On this day in AD 70, the Romans breached the second wall of the city of Jerusalem, driving the Jewish defenders of the city back to the first wall. The siege would end with the destruction of the city and the Jewish Temple and the dispersal of the Jewish people.
However, even in a ruinous state, Jerusalem would retain a place in the hearts of Jewish, Christian, and, subsequently, Muslim people. Bloody wars and merciless battles would be fought for possession of the “holy places.”
Set 1100 years after the Roman siege of the city, there is a moment in Ridley Scott’s 2005 epic film The Kingdom of Heaven, where the character Balian—a crusader who has come to Jerusalem to defend the Holy City—sits on a hillside above the city, allegedly the hill of Calvary.
Balian sits in the darkness and feels a complete lack of any sense of holiness. There is no sense of the presence of God in the place. Scott chose the title of the film carefully—the violence and the hatred perpetrated by the church and the crusaders contradicted everything that people might associate with heaven. The Crusades were about recovering and holding on to the “holy places,” as though meeting with God depended on going to a particular place.
A Presbyterian friend, who visited the Holy Land during the 1980s, would have agreed with the thoughts of Balian. He described going to the church of the nativity in Bethlehem and the church of the holy sepulchre in Jerusalem and feeling no sense of God’s presence. Bethlehem and Jerusalem and the holy places there were so much the centres for dispute and disunity, that he felt that there was no space for God.
Perhaps there is a want on my part, but I would have concurred with my friend about a sense of the lack of God’s presence. Going to the shrine of Saint Martin at Tours, to the shrine of Saint Ignatius at Loyola, to the great cathedral at Chartres, to the shrine of the Magi in Cologne, I remember feeling a great flatness: there were thousands and thousands of people, but among them I could not find Jesus of Nazareth. Perhaps it was my own fault, but, for me, God was not especially present there anymore than he is anywhere else in his world.
The stories of people meeting with the Risen Jesus in the Bible are not in the “holy places” of the time. They do not meet Jesus in the Temple or in the synagogues, they meet Jesus in the ordinary places. They meet Jesus in the garden, in a room where the doors are locked, walking along the road to Emmaus, eating food at the lakeside in Galilee. Jesus meets people in their own lives.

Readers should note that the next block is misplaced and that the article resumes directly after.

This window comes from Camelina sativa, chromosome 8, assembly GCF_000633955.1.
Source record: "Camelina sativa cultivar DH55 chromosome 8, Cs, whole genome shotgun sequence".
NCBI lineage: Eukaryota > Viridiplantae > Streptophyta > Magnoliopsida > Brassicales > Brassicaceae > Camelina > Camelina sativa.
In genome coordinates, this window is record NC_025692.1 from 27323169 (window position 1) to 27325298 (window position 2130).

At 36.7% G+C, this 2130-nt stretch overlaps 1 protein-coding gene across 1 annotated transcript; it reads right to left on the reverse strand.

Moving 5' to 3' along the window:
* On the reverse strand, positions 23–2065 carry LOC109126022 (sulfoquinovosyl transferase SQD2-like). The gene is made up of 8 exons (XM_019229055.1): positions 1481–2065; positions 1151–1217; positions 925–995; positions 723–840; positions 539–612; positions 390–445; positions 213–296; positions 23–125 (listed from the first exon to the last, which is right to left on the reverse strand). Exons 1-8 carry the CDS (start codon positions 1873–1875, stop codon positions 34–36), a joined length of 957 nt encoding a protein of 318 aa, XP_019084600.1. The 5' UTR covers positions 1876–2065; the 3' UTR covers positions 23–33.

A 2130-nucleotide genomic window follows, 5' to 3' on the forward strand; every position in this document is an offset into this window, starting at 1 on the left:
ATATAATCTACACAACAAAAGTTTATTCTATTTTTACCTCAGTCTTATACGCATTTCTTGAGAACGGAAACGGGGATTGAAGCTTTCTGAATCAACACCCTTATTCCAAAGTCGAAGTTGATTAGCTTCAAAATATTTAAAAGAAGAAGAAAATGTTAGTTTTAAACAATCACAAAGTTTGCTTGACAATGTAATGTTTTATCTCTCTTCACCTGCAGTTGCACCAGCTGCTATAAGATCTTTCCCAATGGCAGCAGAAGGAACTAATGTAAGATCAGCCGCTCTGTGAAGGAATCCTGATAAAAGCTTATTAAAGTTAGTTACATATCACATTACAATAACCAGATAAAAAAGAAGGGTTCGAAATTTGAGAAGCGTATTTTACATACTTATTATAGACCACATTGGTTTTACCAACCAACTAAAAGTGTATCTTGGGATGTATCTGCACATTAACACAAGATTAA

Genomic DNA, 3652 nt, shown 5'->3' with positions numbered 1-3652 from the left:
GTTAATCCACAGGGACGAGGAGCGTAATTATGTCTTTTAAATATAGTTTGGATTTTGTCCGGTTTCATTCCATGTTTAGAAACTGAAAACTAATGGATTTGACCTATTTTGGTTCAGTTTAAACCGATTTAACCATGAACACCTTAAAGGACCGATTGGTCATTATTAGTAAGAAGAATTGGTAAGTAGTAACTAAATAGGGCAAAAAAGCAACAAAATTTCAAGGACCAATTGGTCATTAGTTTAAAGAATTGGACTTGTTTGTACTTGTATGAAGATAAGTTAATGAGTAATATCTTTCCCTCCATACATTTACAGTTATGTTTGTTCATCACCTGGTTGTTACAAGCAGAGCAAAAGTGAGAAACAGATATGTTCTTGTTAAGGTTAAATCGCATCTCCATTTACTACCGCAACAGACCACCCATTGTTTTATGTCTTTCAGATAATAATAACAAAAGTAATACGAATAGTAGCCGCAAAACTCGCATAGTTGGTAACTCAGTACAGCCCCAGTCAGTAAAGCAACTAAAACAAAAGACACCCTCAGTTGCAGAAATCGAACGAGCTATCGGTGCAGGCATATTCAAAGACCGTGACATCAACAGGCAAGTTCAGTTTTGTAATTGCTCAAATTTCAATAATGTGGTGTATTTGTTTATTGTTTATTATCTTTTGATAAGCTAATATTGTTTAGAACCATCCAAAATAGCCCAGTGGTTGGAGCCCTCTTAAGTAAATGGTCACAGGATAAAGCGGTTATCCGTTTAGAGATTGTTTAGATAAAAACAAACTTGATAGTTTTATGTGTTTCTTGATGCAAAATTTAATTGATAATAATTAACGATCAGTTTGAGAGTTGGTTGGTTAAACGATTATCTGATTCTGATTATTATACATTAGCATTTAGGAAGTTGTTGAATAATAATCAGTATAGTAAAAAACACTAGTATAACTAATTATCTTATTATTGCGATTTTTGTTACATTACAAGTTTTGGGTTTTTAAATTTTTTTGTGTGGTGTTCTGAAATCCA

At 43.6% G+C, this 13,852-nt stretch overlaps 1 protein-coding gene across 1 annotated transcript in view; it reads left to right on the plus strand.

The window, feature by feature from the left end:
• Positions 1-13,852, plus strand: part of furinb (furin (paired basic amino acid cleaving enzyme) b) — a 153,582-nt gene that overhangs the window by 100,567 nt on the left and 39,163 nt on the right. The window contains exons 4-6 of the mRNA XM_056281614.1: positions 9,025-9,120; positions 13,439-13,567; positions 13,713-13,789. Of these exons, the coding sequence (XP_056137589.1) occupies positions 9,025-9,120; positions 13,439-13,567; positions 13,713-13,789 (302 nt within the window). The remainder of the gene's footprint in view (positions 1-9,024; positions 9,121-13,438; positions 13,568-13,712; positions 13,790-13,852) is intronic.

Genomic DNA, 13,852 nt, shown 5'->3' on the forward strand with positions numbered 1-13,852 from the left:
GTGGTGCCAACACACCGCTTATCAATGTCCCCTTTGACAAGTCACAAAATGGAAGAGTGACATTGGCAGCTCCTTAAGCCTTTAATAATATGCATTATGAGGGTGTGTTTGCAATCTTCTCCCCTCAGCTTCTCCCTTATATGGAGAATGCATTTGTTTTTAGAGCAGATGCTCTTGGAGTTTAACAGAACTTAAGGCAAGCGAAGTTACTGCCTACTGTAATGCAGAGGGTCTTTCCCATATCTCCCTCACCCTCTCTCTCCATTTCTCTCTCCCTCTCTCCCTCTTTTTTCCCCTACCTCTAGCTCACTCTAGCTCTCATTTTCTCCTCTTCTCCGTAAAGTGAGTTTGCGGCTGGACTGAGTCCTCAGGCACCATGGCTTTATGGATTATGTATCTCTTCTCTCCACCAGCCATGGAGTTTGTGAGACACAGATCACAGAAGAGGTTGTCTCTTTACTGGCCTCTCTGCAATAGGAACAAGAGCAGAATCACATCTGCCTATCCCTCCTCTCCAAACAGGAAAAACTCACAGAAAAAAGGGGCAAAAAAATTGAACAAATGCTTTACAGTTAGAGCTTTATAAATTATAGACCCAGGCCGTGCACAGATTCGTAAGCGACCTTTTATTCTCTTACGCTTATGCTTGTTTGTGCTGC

A farmer I knew in Northern Ireland used to say that she believed that unless she met with God during her work on the farm during the week, it was pointless her going to church in the hope of meeting with God on a Sunday. The farmer would have agreed with writer Monica Furlong who, in her book Travelling In, told of two very unexpected encounters:
During the two years just before and after I was twenty I had two experiences which led to religious conversion. The first occurred when I was waiting at a bus stop on a wet afternoon. It was opposite the Odeon cinema, outside the station, and I was surrounded by people, shops, cars. A friend was with me. All of a sudden, for no apparent reason, everything looked different. Everything I could see shone, vibrated, throbbed with joy and with meaning. I knew that it had done this all along, and would go on doing it, but that usually I couldn’t see it. It was all over in a minute or two. I climbed on to the bus, saying nothing to my friend – it seemed impossible to explain – and sat stunned with astonishment and happiness.
The second experience occurred some months later. I left my office at lunch-time, stopped at a small Greek cafe in Fleet Street to buy some rolls and fruit, and walked up Chancery Lane. It was an August day, quite warm but cloudy, with the sun glaringly, painfully bright, behind the clouds. I had a strong sense that something was about to happen. I sat on a seat in the garden of Lincoln’s Inn waiting for whatever it was to occur. The sun behind the clouds grew brighter and brighter, the clouds assumed a shape which fascinated me, and between one moment and the next, although no word had been uttered, I felt myself spoken to. I was aware of being regarded by love, of being wholly accepted, accused, forgiven, all at once. The joy of it was the greatest I had ever known in my life. I felt I had been born for this moment and had marked time till it occurred.
Monica Furlong meets with God not at a great cathedral, not on a pilgrimage, but at a bus stop outside the Odeon Cinema and sitting on a park bench, amongst the lawyers’ offices, in Lincoln’s Inn Fields. Holy places are where people find them.